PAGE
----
Nitpicking. Pure nitpicking. This is seriously good pizza. I can’t wait to try the bianca. It will be a sad trip to Henderson that doesn’t include a visit to Settebello, and a sad flight back to pizza wasteland that is San Francisco. I shall console myself with carnitas and birria.

Settebello Pizzeria Napoletana
1776 W. Horizon Ridge Parkway
Henderson, NV 89052

Italian, restaurants, Vegas


Reading the classics

Posted by Anita on 11.01.06 7:30 AM

LA Times California Cookbook (c)2006 AECAmid the press flurry surrounding the 75th Anniversary Joy of Cooking‘s debut, the NY Times published a nicely written piece about other classic cookbooks that stand the test of time. I haven’t ever used any of the books they mentioned, but the story did put me in mind of the classics that I do use.

Around our house, the go-to vintage book — in addition to a 1961 edition of Joy and my grandma’s 1940s-era Better Homes and Gardens Cookbook — is The Los Angeles Times California Cookbook, published in 1981. I cooked out of my mom’s copy when I lived at home, and — many years later — she gifted me with a copy.

I use the California Cookbook at least once a month, mostly for recipes that are a little too West Coast-centric for Joy and the other oldies, but too old-fashioned or boring for Epicurious. Browsing through this collection of 650+ recipes from the paper’s archives, it doesn’t take long to stumble across dishes from one-time celebrities — Mahalia Jackson, Lawrence Welk, Polly Bergen — and popular restaurants of yore. (Remember The Velvet Turtle? The Hungry Tiger?) Each recipe has a little piece of marginalia that introduces its source, adding a bit of backstory and flair.

Of all the dog-eared pages in my copy, this recipe’s the one I like best. The green pepper in the sauce makes it very different from my usual recipe for marinara, but that’s one of the reasons I like it.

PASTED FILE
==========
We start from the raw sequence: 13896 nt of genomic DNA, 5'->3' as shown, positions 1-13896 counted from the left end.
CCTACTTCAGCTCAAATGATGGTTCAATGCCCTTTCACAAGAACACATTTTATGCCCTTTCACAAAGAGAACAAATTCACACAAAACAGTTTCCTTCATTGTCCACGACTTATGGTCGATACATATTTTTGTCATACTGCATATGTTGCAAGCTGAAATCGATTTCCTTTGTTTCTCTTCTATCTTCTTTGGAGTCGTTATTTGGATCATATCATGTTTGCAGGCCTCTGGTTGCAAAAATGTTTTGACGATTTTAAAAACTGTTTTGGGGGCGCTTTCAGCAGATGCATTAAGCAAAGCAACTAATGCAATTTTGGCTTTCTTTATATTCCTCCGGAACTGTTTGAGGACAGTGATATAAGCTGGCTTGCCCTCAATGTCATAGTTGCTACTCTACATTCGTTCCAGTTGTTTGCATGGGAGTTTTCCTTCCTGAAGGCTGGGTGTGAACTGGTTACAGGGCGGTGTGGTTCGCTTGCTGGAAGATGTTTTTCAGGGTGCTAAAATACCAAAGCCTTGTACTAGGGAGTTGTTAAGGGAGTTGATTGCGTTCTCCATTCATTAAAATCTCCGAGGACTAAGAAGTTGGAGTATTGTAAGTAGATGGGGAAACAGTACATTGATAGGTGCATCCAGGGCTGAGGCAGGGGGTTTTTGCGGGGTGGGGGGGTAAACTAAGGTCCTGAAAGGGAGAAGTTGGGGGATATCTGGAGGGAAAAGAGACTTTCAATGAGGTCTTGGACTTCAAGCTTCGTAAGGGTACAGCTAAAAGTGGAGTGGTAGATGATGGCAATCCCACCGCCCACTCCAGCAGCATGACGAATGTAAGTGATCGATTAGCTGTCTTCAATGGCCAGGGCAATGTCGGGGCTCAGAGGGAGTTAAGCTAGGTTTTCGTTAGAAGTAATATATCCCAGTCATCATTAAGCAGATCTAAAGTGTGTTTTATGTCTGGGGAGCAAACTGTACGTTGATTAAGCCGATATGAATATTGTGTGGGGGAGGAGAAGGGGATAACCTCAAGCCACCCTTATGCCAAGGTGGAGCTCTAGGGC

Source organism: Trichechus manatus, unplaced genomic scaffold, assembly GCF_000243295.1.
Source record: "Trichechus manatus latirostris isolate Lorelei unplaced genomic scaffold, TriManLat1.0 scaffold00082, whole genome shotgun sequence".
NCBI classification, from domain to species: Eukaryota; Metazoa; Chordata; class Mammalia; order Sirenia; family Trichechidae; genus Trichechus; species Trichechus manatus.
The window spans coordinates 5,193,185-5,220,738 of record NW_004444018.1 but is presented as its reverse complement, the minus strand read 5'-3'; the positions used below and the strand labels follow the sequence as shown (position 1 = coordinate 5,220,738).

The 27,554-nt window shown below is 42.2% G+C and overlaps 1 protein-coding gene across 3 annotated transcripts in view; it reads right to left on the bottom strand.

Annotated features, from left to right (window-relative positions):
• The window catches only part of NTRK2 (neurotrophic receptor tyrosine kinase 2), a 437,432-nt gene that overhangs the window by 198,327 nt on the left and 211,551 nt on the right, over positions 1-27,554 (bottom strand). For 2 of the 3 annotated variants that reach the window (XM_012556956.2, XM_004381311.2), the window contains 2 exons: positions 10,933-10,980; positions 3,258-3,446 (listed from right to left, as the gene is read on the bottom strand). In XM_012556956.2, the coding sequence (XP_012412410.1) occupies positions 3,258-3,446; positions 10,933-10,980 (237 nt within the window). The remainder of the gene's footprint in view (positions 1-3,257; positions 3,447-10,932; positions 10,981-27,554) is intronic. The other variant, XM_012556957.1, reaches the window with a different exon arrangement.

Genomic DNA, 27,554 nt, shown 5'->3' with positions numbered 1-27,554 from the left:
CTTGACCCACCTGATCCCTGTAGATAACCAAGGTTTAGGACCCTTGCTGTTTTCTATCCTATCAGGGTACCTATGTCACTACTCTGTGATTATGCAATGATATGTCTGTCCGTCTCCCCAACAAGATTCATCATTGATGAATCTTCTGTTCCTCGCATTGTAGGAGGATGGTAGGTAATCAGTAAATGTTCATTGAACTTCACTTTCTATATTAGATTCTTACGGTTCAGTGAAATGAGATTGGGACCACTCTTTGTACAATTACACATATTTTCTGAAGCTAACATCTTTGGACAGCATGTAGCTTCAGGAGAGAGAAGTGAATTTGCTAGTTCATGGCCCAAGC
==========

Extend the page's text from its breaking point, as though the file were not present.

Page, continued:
Little Joe’s Meatballs
1 pound ground beef
1/2 pound ground pork
1/2 pound ground veal
1 cup chopped onions
1 clove garlic, minced
1/3 cup grated Parmesan
1 cup fine dry breadcrumbs
4 eggs
1/4 cup chopped parsley
pinch of oregano
1 tsp. salt
1/2 tsp. black pepper

1/4 cup oil, for frying
Spaghetti Sauce (following recipe)

Combine all ingredients and mix well. Form into 1-1/2-inch balls. Heat oil in a large skillet, and add meatballs. Cook until browned, then drain. Add meatballs to spaghetti sauce during last 30 minutes of cooking.

Spaghetti Sauce
1 medium onion, minced
2 T minced green pepper
1 stalk celery, minced
1 clove garlic, minced
3 T oil
1 can (1# 12oz) whole tomatoes, chopped
1 can (1# 12oz) tomato puree
1 T crushed dried basil
1 tsp. crushed dried oregano
1 bay leaf
1/2 cup dry red wine
1 cup water
2 tsp. salt
1/2 tsp. black pepper
2 T grated Parmesan

Cook onion, green pepper, celery, and garlic in oil until tender. Add tomatoes and their liquid, tomato puree, and herbs, and simmer 1 hour, stirring often. Add wine, water, salt and pepper, and simmer 30 minutes. Add meatballs, and simmer 30 minutes more. If sauce is too thick, add more water. When sauce is cooked, add cheese and mix well. Serve over spaghetti.

cookbooks, family, Italian, recipes


Cafe of my heart

Posted by Anita on 09.28.06 12:49 PM

cafe lago (c)2006 AECThe last few times we’ve come back to Seattle, we’ve filled our schedules with favorites, but somehow managed to leave Cafe Lago out of the mix — a crying shame, given how much we love the place, and what a huge place it occupied in our culinary life when we lived nearby. (Full disclosure: We’ve become friends with the chef-owners, Carla and Jordi… but we were fans first and foremost.)

As we took our seat near the pizza oven, we glanced at the menu full of all our old favorites: antipasti, handmade pastas, salsiccia pizza, grilled sirloin with shoestring fries… sigh. I’m sure it was a combination of exhaustion and sentiment, but I actually caught myself tearing up a little.